For several years, pet owners have been able to feed their animals from afar using automated feeders, while watching their dogs, cats and other pets on video cameras. Once that pet food runs low, tech innovations have been ordering fresh supplies automatically for year. Now, artificial intelligence may even be able to suggest what pet food formulations match a dog’s behaviors.
A collaboration between two Mars Inc. divisions, IAMS dog food brand and Whistle pet activity trackers, resulted in a system that uses data on a dog’s behaviors to determine what diet may be best for that pet specifically. Whistle Health tracks key health metrics like a dog's activity levels, eating and drinking times, and scratching and licking habits, which gives dog parents insights to detect potential health issues, monitor and manage chronic health conditions, and make data-driven decisions on the best way to care for their pets, including how to choose the most appropriate IAMS product for their respective nutritional needs. For example, if the Whistle smart device identifies that your dog may not be physically active or is overeating, you can select the IAMS Healthy Weight diet to support a healthy metabolism and help them reach a healthy weight.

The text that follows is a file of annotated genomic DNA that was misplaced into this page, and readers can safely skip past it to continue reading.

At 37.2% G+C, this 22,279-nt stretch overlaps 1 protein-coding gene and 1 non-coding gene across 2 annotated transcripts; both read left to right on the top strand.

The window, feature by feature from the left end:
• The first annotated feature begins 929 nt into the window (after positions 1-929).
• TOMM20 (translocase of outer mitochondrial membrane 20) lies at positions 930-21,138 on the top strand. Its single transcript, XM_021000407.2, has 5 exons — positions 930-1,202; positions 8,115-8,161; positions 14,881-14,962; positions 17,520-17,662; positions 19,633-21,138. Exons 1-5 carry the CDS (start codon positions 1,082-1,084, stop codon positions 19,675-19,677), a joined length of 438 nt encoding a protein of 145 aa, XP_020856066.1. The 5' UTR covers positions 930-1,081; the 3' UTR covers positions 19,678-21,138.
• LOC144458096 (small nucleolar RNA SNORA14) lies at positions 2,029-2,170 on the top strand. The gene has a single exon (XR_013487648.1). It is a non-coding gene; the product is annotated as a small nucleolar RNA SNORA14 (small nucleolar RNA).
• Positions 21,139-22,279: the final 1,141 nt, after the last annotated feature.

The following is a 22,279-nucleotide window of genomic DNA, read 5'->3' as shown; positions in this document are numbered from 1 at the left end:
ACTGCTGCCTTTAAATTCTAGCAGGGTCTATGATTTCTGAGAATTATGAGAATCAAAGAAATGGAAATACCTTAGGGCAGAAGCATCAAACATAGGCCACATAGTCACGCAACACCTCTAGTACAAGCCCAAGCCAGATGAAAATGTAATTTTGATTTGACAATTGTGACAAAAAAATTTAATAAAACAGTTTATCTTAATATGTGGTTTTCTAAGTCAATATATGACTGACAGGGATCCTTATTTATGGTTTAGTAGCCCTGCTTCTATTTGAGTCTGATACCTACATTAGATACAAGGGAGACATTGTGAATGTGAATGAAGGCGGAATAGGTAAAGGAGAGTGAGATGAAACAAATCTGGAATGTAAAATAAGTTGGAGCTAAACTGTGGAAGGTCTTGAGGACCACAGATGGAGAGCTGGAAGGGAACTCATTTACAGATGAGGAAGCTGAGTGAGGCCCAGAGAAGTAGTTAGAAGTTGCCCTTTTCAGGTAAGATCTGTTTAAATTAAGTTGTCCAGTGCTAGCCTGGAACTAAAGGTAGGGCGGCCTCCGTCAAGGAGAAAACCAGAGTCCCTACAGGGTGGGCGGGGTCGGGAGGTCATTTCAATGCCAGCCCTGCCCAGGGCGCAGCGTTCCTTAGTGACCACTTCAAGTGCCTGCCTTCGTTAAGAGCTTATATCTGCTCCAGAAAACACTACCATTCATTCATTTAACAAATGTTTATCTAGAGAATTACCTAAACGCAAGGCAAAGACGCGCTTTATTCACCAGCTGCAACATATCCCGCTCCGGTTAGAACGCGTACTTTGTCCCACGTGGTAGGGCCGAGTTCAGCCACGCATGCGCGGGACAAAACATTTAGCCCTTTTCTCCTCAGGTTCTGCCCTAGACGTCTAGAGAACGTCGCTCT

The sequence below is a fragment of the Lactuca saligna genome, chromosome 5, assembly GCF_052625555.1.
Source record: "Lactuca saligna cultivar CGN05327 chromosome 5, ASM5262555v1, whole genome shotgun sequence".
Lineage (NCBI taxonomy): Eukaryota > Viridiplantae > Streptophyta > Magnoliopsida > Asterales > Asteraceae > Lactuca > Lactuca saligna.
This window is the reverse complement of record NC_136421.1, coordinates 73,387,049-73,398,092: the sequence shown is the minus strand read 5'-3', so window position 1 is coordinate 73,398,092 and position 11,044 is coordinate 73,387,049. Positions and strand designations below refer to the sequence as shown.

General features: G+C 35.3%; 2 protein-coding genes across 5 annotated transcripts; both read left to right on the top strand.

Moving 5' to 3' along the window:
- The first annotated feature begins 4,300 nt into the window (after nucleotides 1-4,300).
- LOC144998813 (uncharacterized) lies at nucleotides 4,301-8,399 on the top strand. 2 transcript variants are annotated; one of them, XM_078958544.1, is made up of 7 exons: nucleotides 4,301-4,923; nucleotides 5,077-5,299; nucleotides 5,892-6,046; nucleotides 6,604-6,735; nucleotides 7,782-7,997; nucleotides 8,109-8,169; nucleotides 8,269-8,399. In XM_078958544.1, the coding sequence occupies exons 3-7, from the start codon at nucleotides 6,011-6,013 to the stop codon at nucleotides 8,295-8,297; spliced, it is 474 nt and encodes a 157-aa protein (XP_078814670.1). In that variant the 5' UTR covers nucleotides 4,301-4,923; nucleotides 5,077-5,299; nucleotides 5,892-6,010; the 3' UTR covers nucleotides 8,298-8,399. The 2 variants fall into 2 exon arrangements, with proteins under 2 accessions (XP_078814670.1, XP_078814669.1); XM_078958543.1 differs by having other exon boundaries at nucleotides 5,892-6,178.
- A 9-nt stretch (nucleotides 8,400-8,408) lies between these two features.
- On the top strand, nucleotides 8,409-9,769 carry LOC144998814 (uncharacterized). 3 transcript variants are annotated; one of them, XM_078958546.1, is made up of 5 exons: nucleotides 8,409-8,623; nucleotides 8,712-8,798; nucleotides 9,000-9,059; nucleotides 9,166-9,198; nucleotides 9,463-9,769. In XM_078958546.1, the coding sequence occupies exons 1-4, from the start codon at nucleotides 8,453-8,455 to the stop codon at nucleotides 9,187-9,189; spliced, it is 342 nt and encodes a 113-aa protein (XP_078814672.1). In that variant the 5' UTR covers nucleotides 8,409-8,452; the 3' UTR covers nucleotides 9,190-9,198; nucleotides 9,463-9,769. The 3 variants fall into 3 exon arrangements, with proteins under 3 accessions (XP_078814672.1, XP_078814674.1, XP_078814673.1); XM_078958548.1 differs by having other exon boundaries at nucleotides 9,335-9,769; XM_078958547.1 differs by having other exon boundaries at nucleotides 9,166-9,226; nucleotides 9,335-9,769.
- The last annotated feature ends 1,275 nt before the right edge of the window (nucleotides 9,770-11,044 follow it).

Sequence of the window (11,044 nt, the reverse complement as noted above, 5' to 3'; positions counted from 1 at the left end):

“Recipes like IAMS Adult Small breed are formulated with an appropriate level of omega-6 fatty acids to help support a healthy skin and coat which may be a fit if a dog’s Whistle smart device is showing that they’re scratching themselves often,” an IAMS representative told Petfood Industry in an email.
Currently, there are no plans to expand the Whistle Health system to cats, although cat owners do use the Whistle devices, a Whistle representative wrote in an email. Even snake and eagle caregivers are customers.
The Whistle Health system doesn’t integrate with Google or Alexa smart homes. It uses a proprietary smartphone app.
Tim Wall covers the dog, cat and other pet food industries as a senior reporter for WATT Global Media. His work has appeared in Scientific American, Live Science, Discovery News, Honduras Weekly, Global Journalist and other outlets. He holds an M.A. in journalism and an M.S. in natural resources, both from the University of Missouri - Columbia, along with a bachelor's degree in biology.
Wall served in the Peace Corps in Honduras from 2005 to 2007, where he coordinated with the town government of Moroceli to organize a municipal trash collection system, taught environmental science, translated for medical brigades and facilitated regenerative agriculture, along with other projects.
Contact Wall via https://www.wattglobalmedia.com/contact-us/
Still in its infancy, cell-cultured meat is being looked at for its possibilities, but environmental challenges exist, as well.
By David Sprinkle
While forecasts can have short shelf lives, being overtaken by unforeseen events, there’s no question that the U.S. economy and American houseeholds have been buffeted by COVID-19 shutdowns and illnesses, patches of job insecurity despite low unemployment rates and record price inflation only partially offset by wage increases.